Most shooters have heard that you need to break in your rifle barrel. However, most shooters have no idea “why” you need to break in your rifle barrel. If you buy a custom rifle from any reputable maker it will come with instructions on how to break in the barrel. However, I have never seen any large rifle manufacturer give instructions or even recommend how to break in a rifle barrel. Most shooters are so excited to go out and shoot their new rifle; they won’t even clean the barrel before they take it out to shoot it for the first time. All rifles should be cleaned before shooting. Rifles are shipped with packing oil or grease, which needs to be removed before you start shooting. You won’t damage your rifle if you don’t but you will wonder why you are not hitting any thing the first few shots.
Why would you have to clean or break in a new rifle barrel? The first few shots fired from your rifle are some of the most important shots that you will ever fire. When a rifle barrel is made, the riflings are cut, as well as, the chamber. All the cuttings in a rifle barrel are done with buttons or reamers as well as, chamber reamers. All of these tools will leave small burrs or cut marks inside the barrel. The last thing you want is for these cut marks to get worse and turn into small holes. If you end up with small holes in the barrel, these holes will start to strip brass or copper from the bullets. The holes will also fill up with carbon from the burned powder. The carbon will start rust or corrosion in the barrel. The corrosion will make the holes bigger which will strip more brass from the bullets and so on. What you end up with is a nasty cycle which leads to an inaccurate rifle or one that will have a shortened life. I just worked on a Kimber rifle which would not shoot any more. The barrel had never been cleaned let alone having had proper break in. The rifle was ruined and needs a new barrel.
Well, I have broken in hundreds of rifle barrels in my lifetime, but I have never given one a true test just to see how much breaking in a barrel properly would help with accuracy. I grabbed a new Remington 700 in 30-06 caliber off the shelf. I did a quick trigger adjustment, setting the pull at 3 pounds, and then I loaded my favorite 30-06 load of 165gr. Hornady boat-tail bullets and 57 grains of IMR 4350. I packed my cleaning equipment, 2 boxes of factory ammo and headed to the range. My normal break in procedure is to shoot the rifle, clean it and shoot it again and clean it again. I do this for the first 10 shots. I then will clean the barrel after every three shots for the next 20 shots. This time I wanted to see how much difference breaking in a barrel on a factory rifle could really make.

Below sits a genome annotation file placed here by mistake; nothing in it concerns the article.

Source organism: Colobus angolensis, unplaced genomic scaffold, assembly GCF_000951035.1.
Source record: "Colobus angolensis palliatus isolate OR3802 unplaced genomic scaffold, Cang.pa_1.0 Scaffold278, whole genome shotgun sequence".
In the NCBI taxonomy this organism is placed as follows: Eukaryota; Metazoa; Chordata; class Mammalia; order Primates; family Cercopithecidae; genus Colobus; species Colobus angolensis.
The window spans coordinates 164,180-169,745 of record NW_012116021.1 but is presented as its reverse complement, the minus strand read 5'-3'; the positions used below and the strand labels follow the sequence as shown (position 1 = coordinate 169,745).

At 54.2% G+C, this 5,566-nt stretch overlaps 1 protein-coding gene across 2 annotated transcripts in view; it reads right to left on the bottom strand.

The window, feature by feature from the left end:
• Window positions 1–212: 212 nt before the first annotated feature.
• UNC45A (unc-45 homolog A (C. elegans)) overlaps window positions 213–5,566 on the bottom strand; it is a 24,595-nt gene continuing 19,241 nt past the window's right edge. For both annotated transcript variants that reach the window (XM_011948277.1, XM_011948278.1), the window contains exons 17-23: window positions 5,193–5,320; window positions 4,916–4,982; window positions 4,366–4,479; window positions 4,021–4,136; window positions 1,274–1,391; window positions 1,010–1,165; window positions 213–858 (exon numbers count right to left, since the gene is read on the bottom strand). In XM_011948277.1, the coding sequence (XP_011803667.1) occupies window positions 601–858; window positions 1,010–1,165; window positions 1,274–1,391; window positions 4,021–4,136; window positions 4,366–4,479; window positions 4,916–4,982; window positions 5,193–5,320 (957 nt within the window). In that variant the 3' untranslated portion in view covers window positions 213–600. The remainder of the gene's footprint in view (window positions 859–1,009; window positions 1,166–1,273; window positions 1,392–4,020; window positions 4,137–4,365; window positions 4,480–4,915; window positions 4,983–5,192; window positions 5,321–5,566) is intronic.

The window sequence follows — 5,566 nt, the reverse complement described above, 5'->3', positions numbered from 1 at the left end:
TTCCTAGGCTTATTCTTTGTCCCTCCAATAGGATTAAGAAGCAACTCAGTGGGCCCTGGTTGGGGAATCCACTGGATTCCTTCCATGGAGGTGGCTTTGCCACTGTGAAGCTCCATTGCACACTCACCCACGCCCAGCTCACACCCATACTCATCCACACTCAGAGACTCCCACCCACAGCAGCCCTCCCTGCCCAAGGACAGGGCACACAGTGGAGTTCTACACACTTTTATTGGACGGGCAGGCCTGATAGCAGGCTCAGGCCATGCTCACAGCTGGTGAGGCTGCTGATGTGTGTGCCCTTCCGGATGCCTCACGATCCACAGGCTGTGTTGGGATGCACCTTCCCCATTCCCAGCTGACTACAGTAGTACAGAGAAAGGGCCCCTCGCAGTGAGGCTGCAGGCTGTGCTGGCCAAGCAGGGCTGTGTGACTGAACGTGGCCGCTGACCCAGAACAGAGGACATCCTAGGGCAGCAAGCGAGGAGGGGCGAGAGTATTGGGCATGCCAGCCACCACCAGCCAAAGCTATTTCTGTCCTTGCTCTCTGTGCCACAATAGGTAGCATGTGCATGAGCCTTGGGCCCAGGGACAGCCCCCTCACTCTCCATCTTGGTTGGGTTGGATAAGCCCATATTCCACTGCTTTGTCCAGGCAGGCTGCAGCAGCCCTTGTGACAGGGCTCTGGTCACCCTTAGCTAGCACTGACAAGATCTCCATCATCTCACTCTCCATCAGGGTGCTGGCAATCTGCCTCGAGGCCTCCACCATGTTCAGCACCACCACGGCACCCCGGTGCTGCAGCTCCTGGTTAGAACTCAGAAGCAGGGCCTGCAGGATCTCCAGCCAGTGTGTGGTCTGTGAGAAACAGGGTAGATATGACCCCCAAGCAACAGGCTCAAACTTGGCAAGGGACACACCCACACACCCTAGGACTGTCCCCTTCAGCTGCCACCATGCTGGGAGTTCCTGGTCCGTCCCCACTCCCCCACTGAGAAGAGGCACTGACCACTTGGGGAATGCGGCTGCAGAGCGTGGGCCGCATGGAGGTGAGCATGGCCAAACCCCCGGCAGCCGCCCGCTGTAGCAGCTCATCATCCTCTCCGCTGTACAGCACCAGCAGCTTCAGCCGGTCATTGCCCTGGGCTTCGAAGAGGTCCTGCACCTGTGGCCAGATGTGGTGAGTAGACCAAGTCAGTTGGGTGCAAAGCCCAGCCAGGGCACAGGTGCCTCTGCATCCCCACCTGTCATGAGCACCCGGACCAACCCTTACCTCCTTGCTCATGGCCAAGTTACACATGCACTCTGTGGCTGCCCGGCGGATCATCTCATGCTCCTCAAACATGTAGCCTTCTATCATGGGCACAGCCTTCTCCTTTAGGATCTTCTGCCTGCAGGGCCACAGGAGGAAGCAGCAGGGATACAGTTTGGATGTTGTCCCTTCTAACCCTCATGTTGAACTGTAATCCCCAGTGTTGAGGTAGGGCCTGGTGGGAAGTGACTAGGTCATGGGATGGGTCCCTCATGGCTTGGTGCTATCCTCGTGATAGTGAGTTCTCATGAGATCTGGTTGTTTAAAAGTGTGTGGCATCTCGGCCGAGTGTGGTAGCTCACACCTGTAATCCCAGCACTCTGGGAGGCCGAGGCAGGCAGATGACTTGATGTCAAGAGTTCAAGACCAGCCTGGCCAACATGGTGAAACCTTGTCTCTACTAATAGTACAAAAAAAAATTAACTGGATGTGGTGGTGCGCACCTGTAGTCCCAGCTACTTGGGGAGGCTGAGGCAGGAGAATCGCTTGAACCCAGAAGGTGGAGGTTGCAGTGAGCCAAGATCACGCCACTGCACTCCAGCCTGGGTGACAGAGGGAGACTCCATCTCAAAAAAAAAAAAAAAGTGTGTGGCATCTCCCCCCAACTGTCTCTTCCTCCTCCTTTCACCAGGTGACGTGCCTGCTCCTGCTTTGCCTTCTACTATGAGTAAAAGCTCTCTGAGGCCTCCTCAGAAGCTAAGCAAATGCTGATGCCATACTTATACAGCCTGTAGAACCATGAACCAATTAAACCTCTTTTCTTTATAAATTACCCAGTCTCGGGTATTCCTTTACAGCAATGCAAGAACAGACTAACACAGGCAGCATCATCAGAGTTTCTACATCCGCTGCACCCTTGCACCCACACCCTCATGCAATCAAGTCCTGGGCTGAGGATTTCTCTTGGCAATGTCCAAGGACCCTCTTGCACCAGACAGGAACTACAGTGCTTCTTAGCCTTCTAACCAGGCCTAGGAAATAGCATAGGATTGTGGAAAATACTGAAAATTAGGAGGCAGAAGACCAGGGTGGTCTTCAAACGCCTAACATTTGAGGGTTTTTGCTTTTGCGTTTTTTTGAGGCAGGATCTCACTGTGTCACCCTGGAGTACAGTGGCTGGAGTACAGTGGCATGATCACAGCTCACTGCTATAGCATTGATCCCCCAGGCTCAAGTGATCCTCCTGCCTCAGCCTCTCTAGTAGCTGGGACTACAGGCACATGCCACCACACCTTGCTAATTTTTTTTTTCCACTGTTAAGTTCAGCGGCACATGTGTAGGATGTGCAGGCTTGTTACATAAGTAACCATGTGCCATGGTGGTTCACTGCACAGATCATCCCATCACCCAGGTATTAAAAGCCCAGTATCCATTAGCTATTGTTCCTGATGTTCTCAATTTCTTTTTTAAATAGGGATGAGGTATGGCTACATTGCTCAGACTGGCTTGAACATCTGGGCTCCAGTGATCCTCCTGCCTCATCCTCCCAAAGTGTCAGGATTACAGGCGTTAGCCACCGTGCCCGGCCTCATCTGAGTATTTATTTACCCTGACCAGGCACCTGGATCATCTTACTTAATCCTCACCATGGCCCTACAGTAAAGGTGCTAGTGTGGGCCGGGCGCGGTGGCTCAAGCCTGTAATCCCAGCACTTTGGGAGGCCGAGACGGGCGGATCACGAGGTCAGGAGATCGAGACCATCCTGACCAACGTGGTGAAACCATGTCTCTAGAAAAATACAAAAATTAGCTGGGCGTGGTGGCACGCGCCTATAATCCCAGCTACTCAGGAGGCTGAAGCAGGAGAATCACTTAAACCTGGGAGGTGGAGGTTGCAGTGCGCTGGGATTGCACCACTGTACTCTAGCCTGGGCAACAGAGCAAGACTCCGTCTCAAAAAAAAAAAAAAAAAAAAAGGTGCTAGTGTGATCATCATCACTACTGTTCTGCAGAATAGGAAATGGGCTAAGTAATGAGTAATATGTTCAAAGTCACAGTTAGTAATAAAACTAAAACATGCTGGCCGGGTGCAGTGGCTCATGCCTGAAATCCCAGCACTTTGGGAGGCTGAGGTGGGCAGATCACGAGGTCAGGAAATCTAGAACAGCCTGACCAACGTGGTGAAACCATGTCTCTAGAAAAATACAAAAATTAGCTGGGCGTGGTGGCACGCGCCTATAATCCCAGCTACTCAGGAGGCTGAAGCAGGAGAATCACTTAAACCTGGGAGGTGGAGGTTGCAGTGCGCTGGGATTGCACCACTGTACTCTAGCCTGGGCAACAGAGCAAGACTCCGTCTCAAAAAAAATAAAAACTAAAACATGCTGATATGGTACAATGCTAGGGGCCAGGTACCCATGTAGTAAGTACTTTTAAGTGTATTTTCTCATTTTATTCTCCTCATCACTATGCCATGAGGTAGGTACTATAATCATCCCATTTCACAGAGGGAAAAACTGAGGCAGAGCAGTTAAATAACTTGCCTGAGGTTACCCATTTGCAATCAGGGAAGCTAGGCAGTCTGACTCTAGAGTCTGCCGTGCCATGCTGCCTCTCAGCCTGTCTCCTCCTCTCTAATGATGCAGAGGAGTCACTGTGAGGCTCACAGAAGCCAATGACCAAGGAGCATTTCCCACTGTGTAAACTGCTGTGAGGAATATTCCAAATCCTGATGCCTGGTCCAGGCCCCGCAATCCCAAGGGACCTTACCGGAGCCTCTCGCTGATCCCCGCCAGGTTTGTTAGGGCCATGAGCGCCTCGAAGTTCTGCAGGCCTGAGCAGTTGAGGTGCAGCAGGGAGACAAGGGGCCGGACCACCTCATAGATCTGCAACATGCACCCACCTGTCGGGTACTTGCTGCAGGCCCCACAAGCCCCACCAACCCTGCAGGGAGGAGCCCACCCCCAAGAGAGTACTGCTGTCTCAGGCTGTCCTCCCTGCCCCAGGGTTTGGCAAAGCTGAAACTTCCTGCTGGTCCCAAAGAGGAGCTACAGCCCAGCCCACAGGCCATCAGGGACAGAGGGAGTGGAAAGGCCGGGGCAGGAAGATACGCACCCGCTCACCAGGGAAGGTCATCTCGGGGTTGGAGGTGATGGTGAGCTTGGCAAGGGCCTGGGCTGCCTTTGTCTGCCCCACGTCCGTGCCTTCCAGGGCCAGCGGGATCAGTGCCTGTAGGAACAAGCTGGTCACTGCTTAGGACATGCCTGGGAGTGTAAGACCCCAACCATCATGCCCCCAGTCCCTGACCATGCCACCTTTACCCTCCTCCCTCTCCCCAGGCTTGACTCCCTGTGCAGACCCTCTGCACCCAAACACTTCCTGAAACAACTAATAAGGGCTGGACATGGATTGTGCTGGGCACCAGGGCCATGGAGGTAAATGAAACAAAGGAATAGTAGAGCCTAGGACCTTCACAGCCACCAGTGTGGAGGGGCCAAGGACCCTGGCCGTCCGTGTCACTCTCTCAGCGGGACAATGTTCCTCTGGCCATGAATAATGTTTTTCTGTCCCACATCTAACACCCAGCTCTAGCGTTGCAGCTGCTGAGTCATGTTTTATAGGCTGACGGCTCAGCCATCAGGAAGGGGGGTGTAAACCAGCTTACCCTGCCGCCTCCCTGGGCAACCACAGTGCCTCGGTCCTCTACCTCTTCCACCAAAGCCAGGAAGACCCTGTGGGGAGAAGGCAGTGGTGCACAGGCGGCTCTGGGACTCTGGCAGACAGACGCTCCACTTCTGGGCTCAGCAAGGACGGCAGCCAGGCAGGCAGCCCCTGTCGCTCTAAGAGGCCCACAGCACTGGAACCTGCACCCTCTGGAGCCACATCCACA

The first thing I did was to shoot a three shot group with my handload for both accuracy and velocity. The group surprised me, a .910 group from a factory rifle with nothing done to it but a trigger adjustment. The velocity was where I figured it should be at 2784 feet per second with an extreme spread of 55 FPS. I then cleaned the rifle. I used the same cleaning routine from then on. First, I would run a solvent covered brush through the barrel five times, then I would run five Sweets soaked patches through the barrel and follow up with three patches soaked with Gum-Out carburetor cleaner to remove the Sweets. For the last step, run one dry patch through the gun to dry everything out. I would then shoot one round of factory ammo. I did the same shoot and clean, shoot and clean process until I had ten rounds fired through the rifle. Then, I went to a three shot routine of shooting three shots and clean and shoot three shots and clean. I used the same cleaning program for the three shots as I did for the one shot. Some shooters think Sweets is too harsh on the barrel, but I have had great luck with it. I just don’t let the Sweets sit in the barrel for a long period of time. Once I start a cleaning job I try to finish it. I use Gum-Out because it is inexpensive and works as well as any gun solvent I have found.
I noticed by the time 16 rounds had been fired through the rifle that cleaning became easier. I had a lot less copper fowling and blue color on the patches than I did when I started. Maybe it was just me, but it seemed easier to push the patch through the barrel which made me think that the barrel was starting to smooth out. By the time I had fired and cleaned 31 times, the rifle cleaned very easily with very little blue on the patch. My last cleaning was very thorough. I spent more time cleaning the barrel so I could see what kind of group the rifle was capable of with a properly broken in barrel. I set up the chronograph and fired three shots. The results amazed me! The group was under ½ inch at a .260 and the velocity had picked up more than 70 feet per second. The extreme spread was less than 40 feet per second with an average velocity of 2856 FPS.
The entire process took just over two hours and by the time I paid range fees, for two boxes of factory ammo, the components to load a box of custom ammo I spent just over $100.00. Now, that is about the most inexpensive way I know of to make a rifle accurate. The rifle was very accurate to start with, but the cleaning and shooting just made everything better. Picking up seventy feet per second is great, but the rifle might have done this on its own after some shooting time anyway. But maybe not! The rifle could have gone the other way and ended up shooting worse than when I started.